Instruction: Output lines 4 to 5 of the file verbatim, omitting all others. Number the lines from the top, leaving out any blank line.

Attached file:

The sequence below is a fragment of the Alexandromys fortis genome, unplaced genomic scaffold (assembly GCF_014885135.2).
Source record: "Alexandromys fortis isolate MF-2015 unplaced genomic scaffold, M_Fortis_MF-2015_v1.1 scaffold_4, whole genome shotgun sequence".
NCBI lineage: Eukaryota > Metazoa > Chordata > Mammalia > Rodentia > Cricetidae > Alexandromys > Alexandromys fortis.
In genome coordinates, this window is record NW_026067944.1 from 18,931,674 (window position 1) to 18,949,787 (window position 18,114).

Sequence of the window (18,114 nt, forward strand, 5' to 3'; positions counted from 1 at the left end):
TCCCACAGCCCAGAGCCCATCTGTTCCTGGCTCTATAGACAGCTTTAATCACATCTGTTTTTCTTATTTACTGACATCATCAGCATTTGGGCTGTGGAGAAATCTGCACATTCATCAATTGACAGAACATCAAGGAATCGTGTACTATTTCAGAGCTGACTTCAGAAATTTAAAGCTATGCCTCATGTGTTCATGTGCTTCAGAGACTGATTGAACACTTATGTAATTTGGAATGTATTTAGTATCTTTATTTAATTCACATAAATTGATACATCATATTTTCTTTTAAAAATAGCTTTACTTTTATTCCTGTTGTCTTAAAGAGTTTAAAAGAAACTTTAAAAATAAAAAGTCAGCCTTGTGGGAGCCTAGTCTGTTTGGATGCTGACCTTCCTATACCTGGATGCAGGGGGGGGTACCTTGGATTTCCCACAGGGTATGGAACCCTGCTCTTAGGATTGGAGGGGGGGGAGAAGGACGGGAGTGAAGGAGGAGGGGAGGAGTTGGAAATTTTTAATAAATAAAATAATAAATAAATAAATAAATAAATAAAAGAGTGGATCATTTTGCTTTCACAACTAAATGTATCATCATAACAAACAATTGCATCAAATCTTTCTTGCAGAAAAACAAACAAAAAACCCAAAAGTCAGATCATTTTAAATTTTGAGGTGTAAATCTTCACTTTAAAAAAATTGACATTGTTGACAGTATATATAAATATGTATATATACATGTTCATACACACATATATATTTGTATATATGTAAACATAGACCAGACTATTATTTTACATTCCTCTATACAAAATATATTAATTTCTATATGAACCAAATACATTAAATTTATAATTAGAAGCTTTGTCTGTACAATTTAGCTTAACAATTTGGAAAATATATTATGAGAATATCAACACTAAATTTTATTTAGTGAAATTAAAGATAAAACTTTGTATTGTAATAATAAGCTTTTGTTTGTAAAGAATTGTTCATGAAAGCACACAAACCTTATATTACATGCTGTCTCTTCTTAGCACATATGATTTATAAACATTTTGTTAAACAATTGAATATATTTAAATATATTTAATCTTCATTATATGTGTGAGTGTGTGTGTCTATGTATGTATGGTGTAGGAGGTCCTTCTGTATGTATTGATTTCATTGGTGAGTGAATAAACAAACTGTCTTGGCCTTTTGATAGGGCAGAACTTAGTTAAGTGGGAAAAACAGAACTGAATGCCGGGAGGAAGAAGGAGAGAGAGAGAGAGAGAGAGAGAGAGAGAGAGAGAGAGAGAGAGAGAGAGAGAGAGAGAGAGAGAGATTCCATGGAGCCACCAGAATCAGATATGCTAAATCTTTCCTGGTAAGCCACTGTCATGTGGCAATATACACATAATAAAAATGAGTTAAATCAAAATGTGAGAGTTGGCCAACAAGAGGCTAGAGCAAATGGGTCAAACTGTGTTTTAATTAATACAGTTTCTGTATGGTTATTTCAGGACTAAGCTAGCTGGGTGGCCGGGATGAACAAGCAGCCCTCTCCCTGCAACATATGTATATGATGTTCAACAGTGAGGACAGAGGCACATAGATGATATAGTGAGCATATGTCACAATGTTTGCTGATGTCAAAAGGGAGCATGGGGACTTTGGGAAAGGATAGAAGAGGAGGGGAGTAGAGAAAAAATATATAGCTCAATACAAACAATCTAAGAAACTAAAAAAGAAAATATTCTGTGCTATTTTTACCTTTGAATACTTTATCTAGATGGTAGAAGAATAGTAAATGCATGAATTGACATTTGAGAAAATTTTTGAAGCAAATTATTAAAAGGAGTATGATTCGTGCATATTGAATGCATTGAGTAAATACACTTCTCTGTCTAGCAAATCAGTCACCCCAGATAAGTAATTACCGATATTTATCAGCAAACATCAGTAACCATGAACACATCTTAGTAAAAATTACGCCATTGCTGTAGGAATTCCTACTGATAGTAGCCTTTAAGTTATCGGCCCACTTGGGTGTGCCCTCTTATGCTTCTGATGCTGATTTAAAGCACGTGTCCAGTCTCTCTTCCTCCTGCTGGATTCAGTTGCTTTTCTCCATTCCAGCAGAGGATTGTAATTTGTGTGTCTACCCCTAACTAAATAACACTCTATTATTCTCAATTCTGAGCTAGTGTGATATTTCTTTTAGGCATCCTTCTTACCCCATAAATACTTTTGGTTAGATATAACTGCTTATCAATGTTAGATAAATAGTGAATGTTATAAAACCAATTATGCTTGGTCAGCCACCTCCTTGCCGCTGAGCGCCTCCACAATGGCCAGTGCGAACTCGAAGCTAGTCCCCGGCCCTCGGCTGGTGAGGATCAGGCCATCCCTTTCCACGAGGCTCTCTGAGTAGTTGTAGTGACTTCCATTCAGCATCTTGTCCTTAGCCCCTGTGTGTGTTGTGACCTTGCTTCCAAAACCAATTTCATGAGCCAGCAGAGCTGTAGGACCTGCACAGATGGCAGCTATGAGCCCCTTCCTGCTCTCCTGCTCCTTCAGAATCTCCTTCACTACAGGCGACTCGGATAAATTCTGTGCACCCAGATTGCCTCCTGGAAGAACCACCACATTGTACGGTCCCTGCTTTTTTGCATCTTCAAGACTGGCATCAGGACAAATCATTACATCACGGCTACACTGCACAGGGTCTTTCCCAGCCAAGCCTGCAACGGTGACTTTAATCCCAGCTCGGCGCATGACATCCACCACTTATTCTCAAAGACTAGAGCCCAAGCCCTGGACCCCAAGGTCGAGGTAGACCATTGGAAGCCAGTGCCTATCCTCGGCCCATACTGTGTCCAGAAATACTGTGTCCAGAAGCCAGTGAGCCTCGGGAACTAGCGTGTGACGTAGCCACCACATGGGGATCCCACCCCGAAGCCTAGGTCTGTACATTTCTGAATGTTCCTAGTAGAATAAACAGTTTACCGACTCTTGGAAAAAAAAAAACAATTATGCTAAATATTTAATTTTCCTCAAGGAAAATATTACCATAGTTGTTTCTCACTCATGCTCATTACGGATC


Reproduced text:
In genome coordinates, this window is record NW_026067944.1 from 18,931,674 (window position 1) to 18,949,787 (window position 18,114).

Sequence of the window (18,114 nt, forward strand, 5' to 3'; positions counted from 1 at the left end):